Embargo: 00:01 Wednesday 5 March 2008

Contact: Owen Williams 020 7219 8659


The House of Lords EU Committee have today called on the Government and the Schengen nations to take steps to ensure that the UK participates more fully in the development and operations of Frontex, the EU's external border agency.

The Committee's report points out that Frontex has been successful in coordinating the operations of national border protection agencies, and that fuller UK involvement would be a positive step not only in protecting UK borders but also in ensuring that British experience contributes to the protection of EU borders generally, with all the challenges brought by an external land border of 8,000 km.

The report recognises that while full Schengen States take the view that freedom of movement within the EU should take priority over border security, the UK's position in taking the opposite view is undermined by the need to improve the way the United Kingdom's borders are at present safeguarded. The Committee argue that the highest priority should be given to remedying this, but see no reason for the Government to alter its decision not to opt in to the Schengen agreement.

The Committee generally praise the way Frontex has operated since its inception in 2005, pointing out that in a Europe with nearly all internal border controls abolished it is more important than ever that its external borders are effectively policed. However they call on Member States to not expect Frontex to take on their responsibilities in protecting their borders. They believe the proper role of Frontex is to coordinate national efforts, not to replace them.

Conclusions and recommendations of the Committee include:

  • Frontex has got off to a good start, but as a relatively new organisation it should now be allowed a period of consolidation. It cannot double its size and its work every year.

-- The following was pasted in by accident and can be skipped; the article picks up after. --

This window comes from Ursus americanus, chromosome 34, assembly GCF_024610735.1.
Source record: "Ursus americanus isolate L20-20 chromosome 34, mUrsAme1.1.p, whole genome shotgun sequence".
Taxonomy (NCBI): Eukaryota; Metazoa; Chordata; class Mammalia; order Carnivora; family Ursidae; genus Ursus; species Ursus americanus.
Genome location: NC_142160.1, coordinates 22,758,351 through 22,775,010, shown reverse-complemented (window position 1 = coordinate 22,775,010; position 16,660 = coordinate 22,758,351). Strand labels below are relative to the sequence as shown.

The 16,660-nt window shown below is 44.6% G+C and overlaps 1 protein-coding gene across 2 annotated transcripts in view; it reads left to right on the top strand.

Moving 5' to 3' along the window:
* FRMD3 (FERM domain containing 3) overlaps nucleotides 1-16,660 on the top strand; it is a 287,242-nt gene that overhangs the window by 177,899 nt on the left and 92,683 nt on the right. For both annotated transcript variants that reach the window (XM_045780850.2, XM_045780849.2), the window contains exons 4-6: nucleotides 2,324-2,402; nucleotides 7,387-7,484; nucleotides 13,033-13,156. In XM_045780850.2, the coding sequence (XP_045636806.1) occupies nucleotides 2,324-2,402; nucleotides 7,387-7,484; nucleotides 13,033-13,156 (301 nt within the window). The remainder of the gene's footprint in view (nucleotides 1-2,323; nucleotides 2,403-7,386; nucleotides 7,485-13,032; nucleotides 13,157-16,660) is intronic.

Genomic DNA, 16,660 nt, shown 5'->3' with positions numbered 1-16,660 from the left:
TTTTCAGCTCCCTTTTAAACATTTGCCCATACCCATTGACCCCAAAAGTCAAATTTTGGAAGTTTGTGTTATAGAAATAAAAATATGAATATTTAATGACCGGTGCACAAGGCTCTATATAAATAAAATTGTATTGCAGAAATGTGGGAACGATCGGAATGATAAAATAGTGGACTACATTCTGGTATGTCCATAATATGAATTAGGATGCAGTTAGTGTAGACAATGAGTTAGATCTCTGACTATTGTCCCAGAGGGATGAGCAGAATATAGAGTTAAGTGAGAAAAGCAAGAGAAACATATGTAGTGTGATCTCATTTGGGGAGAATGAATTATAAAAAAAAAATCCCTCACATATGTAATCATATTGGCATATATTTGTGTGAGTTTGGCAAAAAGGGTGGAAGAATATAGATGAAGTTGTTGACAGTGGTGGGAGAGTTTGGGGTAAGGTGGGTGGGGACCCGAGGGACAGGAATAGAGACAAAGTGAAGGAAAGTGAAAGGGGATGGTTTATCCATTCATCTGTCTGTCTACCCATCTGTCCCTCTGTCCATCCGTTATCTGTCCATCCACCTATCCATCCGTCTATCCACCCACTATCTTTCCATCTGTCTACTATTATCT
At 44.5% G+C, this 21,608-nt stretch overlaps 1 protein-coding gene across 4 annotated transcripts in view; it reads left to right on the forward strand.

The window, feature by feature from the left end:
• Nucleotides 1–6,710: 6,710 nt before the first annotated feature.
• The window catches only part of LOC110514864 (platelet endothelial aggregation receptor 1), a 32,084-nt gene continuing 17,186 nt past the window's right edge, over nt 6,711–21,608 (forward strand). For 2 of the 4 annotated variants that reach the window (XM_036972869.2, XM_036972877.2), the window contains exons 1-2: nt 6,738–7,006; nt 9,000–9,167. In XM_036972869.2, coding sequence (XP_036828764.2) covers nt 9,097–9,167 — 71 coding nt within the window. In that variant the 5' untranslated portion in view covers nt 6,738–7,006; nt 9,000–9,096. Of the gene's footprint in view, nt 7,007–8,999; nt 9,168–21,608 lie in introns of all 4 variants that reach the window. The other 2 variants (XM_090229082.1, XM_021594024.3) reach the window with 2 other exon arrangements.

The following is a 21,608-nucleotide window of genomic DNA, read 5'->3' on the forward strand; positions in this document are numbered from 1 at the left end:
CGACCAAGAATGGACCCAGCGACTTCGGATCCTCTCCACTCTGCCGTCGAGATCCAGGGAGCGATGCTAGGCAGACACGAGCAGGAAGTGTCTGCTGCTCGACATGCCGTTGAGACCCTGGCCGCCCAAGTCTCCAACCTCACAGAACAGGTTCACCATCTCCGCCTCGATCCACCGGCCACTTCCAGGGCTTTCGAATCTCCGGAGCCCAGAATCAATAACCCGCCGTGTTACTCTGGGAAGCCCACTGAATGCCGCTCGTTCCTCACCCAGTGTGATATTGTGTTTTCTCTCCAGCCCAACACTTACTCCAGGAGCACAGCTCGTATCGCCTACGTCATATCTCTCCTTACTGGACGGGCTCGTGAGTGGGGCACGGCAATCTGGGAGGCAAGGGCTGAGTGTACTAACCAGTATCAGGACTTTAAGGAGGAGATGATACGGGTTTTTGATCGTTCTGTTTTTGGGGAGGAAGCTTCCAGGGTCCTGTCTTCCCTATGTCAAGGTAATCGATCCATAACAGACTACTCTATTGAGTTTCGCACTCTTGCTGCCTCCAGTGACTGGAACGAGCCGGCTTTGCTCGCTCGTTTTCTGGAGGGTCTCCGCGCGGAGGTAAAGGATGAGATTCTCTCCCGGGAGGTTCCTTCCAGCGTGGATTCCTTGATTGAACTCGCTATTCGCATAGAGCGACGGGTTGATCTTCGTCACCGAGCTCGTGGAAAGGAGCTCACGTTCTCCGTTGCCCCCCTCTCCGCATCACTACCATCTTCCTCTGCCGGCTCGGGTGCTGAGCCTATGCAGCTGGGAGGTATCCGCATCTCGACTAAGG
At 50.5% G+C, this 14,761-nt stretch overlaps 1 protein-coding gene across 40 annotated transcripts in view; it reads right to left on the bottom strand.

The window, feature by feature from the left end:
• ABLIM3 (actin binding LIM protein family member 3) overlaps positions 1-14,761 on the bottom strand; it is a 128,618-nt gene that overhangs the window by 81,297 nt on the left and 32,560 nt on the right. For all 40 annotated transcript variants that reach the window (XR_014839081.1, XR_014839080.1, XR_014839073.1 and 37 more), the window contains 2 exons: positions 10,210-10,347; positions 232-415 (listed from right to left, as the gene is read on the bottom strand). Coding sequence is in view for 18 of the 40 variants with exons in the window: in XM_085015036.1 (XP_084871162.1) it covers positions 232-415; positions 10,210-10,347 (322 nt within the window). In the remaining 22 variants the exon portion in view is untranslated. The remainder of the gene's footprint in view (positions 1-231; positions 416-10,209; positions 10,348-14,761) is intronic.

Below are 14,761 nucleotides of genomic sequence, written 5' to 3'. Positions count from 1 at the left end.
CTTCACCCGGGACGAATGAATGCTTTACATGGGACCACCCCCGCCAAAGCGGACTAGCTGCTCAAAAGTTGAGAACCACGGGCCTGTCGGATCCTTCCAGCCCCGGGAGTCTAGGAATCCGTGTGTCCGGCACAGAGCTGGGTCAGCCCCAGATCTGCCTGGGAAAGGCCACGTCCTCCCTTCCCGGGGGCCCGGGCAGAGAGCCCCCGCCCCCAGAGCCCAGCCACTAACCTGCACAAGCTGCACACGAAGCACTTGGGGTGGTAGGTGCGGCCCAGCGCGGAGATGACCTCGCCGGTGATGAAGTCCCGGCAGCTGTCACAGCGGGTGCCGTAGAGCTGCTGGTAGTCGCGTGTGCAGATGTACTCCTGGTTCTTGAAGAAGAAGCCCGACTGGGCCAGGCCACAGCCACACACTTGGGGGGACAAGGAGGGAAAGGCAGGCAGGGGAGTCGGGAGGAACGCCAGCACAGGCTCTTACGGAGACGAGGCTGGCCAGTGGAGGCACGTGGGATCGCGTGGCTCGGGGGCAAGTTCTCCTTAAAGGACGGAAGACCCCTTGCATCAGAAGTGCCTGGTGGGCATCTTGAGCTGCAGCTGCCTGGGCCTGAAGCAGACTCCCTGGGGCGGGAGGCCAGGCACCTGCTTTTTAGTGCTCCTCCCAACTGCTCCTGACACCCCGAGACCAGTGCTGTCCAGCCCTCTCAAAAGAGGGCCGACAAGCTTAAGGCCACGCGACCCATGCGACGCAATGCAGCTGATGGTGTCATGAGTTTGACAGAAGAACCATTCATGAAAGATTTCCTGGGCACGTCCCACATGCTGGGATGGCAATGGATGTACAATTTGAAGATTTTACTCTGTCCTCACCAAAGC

• Operations in the Mediterranean have been valuable, but the larger Member States must do more to share the burden of those, especially Malta, which bear a disproportionate share of the burden of illegal migration.
  • Frontex's remit should not be widened to include anti-terrorism or other serious crime unless it is directly linked to illegal migration. But Frontex should be involved in combating organised crime which is aimed at facilitating and profiting from illegal migration.

Commenting, Lord Jopling, Chairman of the House of Lords EU Committee on Home Affairs, said:

"We have been impressed by the way Frontex has gone about its task of helping protect Europe's borders, but we think it could do an even better job with fuller UK involvement.

"Britain has a lot of experience of policing both sea and land borders, and this experience would be useful to Frontex as it coordinates the efforts of Member States efforts to prevent illegal immigration. We would like to see the Government working hard to overcome the Schengen States' reluctance to allow fuller UK participation in the work of Frontex, but we do not dissent from the Government's decision not to opt in to the Schengen agreement.

"Our visit to the juxtaposed British and French border controls at Calais showed that there are excellent new technologies deployed to prevent illegal migration to the UK. However we were surprised to find inadequate fencing, the replacement of which might prevent 1500 illegal immigrants a year from boarding lorries bound for Britain. This would be entirely in British interests. The British and French authorities must take immediate action to remedy this."

Notes to Editors

1. The report FRONTEX: the EU External Borders Agency is available from the Stationery Office, House of Lords EU Committee 9th report of session 2007/08, HL Paper 60.

2. The report will be available online shortly after publication at:

3. The members of the Committee who conducted the inquiry are:

Lord Jopling (Chairman)

Lord Dear

Lord Harrison

Baroness Henig

Lord Hodgson of Astley Abbotts

Lord Marlesford

Lord Mawson

Lord Teverson

Baroness Tonge

Lord Young of Norwood Green

For copies of the report or to request an interview with Lord Jopling, please contact Owen Williams on 020 7219 8659.